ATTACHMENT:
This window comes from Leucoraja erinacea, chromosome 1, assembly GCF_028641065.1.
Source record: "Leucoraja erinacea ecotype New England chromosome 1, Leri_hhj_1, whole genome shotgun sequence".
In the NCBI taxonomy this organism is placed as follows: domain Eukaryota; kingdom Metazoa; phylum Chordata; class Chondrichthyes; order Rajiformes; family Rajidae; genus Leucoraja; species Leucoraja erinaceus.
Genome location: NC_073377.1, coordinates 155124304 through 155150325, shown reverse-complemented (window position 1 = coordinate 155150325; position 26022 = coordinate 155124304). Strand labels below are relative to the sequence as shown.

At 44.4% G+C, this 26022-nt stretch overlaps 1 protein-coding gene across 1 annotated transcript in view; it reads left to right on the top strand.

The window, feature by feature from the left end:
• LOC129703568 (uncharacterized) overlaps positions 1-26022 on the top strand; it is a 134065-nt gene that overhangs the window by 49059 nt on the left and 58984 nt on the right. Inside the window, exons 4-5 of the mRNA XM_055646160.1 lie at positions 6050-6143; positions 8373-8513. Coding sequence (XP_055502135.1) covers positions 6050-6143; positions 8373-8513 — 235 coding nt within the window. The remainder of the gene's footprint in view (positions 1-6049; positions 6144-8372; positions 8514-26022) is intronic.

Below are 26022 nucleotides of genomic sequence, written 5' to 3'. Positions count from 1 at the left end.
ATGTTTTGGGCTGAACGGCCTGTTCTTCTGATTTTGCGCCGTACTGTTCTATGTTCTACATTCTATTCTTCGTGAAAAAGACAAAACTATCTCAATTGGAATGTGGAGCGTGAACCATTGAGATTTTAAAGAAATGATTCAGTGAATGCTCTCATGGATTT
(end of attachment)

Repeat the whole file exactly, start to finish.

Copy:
This window comes from Leucoraja erinacea, chromosome 1, assembly GCF_028641065.1.
Source record: "Leucoraja erinacea ecotype New England chromosome 1, Leri_hhj_1, whole genome shotgun sequence".
In the NCBI taxonomy this organism is placed as follows: domain Eukaryota; kingdom Metazoa; phylum Chordata; class Chondrichthyes; order Rajiformes; family Rajidae; genus Leucoraja; species Leucoraja erinaceus.
Genome location: NC_073377.1, coordinates 155124304 through 155150325, shown reverse-complemented (window position 1 = coordinate 155150325; position 26022 = coordinate 155124304). Strand labels below are relative to the sequence as shown.

At 44.4% G+C, this 26022-nt stretch overlaps 1 protein-coding gene across 1 annotated transcript in view; it reads left to right on the top strand.

The window, feature by feature from the left end:
• LOC129703568 (uncharacterized) overlaps positions 1-26022 on the top strand; it is a 134065-nt gene that overhangs the window by 49059 nt on the left and 58984 nt on the right. Inside the window, exons 4-5 of the mRNA XM_055646160.1 lie at positions 6050-6143; positions 8373-8513. Coding sequence (XP_055502135.1) covers positions 6050-6143; positions 8373-8513 — 235 coding nt within the window. The remainder of the gene's footprint in view (positions 1-6049; positions 6144-8372; positions 8514-26022) is intronic.

Below are 26022 nucleotides of genomic sequence, written 5' to 3'. Positions count from 1 at the left end.
ATGTTTTGGGCTGAACGGCCTGTTCTTCTGATTTTGCGCCGTACTGTTCTATGTTCTACATTCTATTCTTCGTGAAAAAGACAAAACTATCTCAATTGGAATGTGGAGCGTGAACCATTGAGATTTTAAAGAAATGATTCAGTGAATGCTCTCATGGATTT